Here is the deal guys. In September I start my final year of Professional Writing Degree and I've chosen to major in prose. The only trouble is I'm having a hard time deciding what to submit. It can be 30,000 words about anything, as long as it has a marketable audience.

This is where you guys come in. I will be posting a few stories of around 30,000 words this summer. I would very much appreciate it if you could read and review, detailing what you like, what you don't like, where you would like to see the story go and any other problems. I do not accept outright flames but I do take proper and fair criticism on board, so be as honest as possible, but make sure you explain why you do or do not like something.

When the last story is finished I will then ask you to email me with your votes, of which story you think I should develop and submit for my degree.

So here it goes! Keep in mind these are only first drafts.

Chapter One

Acidic air seared her lungs, sour bile surging up her throat as she ran. The storm clouds swarmed above her, purple light glimmering through them, illuminating the way through the forest. Thunder rumbled and lightning flared in the sky. She winced as it smashed into a tree ahead, splintering the trunk, the leaves burning.

He was coming.

She pushed herself, channelling all her energy into her legs, her mind never straying once from what she had to do. What she had no choice but to do.

The forest was alive with his power. Roots ripped themselves up from the ground and tried to snatch at her ankles. Choking weeds coiled around her legs and she shook them off, fighting not to panic, not to lose her self control. If she did it would give him the perfect opportunity to invade her mind.

She was dedicated to the task. She knew her purpose. If she did not reach the designated place with her sanity intact then everything she cared about would be destroyed, her life left in smouldering ruins to the grief of her guilty heart.

The marker that signposted the outskirts of the forest was directly in front of her, a sight so sweet that she smiled with some semblance of relief. That sign gave her more confidence and an extra burst of speed and agility, just what she needed. With that she leapt over fallen trees, ducked under perilous branches and kept a hold on her hope.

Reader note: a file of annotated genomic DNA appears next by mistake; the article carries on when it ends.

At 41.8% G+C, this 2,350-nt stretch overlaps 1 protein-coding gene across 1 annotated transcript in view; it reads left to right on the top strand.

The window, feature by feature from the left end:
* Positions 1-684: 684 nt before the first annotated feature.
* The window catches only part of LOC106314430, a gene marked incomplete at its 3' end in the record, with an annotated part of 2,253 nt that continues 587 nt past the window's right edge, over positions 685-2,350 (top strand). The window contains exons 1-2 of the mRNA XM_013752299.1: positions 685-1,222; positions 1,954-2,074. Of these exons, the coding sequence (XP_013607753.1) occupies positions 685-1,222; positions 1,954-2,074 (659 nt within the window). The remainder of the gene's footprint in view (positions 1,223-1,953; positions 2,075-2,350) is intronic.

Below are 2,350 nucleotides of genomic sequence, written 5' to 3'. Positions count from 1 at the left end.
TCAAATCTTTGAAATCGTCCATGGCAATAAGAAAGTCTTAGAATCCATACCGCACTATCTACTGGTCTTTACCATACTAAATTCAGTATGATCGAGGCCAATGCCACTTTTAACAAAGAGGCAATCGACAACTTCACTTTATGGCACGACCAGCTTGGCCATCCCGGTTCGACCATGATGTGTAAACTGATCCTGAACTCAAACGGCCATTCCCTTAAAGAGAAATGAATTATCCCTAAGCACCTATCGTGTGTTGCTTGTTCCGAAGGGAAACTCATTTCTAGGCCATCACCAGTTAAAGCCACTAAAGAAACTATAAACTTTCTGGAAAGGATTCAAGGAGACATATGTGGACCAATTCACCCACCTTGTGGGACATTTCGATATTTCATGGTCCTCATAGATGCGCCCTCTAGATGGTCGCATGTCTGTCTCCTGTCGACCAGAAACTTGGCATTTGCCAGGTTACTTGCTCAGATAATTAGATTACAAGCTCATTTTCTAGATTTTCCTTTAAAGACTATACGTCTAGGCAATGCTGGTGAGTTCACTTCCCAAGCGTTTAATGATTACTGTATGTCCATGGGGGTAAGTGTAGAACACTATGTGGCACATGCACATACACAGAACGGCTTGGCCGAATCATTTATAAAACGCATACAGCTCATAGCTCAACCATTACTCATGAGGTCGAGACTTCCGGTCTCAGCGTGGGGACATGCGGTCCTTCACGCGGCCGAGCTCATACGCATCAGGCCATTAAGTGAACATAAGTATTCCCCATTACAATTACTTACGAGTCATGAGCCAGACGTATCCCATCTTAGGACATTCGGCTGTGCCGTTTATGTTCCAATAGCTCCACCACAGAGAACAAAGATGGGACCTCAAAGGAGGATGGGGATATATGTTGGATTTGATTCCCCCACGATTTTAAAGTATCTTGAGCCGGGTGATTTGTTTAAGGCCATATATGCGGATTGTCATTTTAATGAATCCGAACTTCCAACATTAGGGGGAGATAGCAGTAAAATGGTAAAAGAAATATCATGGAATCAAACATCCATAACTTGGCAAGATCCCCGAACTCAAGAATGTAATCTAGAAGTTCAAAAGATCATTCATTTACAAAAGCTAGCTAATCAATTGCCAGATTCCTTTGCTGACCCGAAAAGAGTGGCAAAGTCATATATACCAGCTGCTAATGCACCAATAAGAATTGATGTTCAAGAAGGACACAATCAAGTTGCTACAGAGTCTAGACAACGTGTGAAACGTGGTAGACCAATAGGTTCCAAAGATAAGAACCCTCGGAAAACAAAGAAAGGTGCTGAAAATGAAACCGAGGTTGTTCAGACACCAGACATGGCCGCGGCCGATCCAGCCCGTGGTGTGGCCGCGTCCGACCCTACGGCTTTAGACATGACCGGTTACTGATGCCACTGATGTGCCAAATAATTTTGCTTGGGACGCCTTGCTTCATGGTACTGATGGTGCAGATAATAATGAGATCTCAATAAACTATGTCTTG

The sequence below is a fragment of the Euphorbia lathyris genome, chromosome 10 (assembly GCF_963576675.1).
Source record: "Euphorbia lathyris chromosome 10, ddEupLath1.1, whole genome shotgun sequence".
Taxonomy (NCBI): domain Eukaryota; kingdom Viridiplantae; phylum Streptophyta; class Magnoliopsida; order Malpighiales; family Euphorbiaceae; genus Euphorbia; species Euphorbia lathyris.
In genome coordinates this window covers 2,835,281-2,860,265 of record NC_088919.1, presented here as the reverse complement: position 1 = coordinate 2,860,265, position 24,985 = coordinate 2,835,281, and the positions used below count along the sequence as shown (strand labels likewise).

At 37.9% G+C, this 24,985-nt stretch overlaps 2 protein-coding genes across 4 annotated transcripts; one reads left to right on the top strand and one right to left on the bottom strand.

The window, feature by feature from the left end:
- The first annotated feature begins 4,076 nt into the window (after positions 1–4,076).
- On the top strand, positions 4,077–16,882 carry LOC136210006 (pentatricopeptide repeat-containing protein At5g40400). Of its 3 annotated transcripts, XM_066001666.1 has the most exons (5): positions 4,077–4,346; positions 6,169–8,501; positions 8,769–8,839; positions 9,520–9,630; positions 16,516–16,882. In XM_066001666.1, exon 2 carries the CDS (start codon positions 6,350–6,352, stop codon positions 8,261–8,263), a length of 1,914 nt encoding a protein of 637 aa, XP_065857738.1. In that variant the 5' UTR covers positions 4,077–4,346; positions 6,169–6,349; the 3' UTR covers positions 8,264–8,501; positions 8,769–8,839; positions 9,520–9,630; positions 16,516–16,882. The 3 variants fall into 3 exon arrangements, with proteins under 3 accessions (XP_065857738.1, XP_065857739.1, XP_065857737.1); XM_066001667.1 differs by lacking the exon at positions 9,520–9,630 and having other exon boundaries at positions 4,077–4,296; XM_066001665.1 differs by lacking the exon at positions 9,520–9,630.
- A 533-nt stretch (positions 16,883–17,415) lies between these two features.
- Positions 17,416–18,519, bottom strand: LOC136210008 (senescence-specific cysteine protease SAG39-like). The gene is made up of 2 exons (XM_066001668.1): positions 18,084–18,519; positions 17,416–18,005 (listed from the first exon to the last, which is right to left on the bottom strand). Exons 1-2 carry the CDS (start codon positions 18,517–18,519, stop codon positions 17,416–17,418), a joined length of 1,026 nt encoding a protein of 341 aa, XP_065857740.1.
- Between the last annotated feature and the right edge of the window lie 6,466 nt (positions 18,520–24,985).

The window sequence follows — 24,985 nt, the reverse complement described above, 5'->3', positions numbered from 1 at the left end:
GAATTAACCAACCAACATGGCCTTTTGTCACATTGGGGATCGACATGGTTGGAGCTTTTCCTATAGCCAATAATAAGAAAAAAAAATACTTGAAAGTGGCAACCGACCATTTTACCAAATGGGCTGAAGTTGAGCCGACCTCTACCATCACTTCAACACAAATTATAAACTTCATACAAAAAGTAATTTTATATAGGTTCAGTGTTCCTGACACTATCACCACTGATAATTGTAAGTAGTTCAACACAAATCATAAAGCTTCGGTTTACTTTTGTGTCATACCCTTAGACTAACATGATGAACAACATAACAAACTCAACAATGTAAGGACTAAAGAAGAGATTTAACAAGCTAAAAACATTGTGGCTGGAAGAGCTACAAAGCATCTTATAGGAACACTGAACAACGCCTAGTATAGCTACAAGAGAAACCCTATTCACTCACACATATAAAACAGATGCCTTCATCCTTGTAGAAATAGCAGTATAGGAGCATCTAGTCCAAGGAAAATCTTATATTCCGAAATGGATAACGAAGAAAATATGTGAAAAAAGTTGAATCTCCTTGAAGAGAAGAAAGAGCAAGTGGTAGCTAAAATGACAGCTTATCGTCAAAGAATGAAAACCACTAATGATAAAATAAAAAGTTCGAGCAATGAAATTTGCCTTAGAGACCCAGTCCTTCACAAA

She burst through the trees, feeling as though she could finally breathe again, now that she had escaped from his vision of hell on earth. She clutched her weapon, pausing for a moment on the brink of the forest, panting. At last she could see the extent of his wrath…and her world came crashing down around her.

She walked slowly up the hill and stopped on the edge, hardly realising that she had moved. The sky was aflame, just like the village below, belching large black clouds of foul smelling smoke.

Despair tore her heart.

She was too late. That wasn't just the reek of burning wood, no, it was something else, that which she had feared the most.

It was the stench of roasting flesh.

Laughter echoed through the night. It vibrated in her ears, taunting them, tormenting her soul. Anguish washed through her and all her hope was sucked away as she fell to her knees, her hands closing into fists, clenching the withered, yellow grass. Life was being leeched from the world, and soon there would be none left at all.

The shadow came. It always did. Looming over her, big and ominous and black, the menacing laughter growing louder and louder as more and more life slipped away…

The dreams had been happening more and more frequently. At first they had only been an annoyance…now they felt like a warning.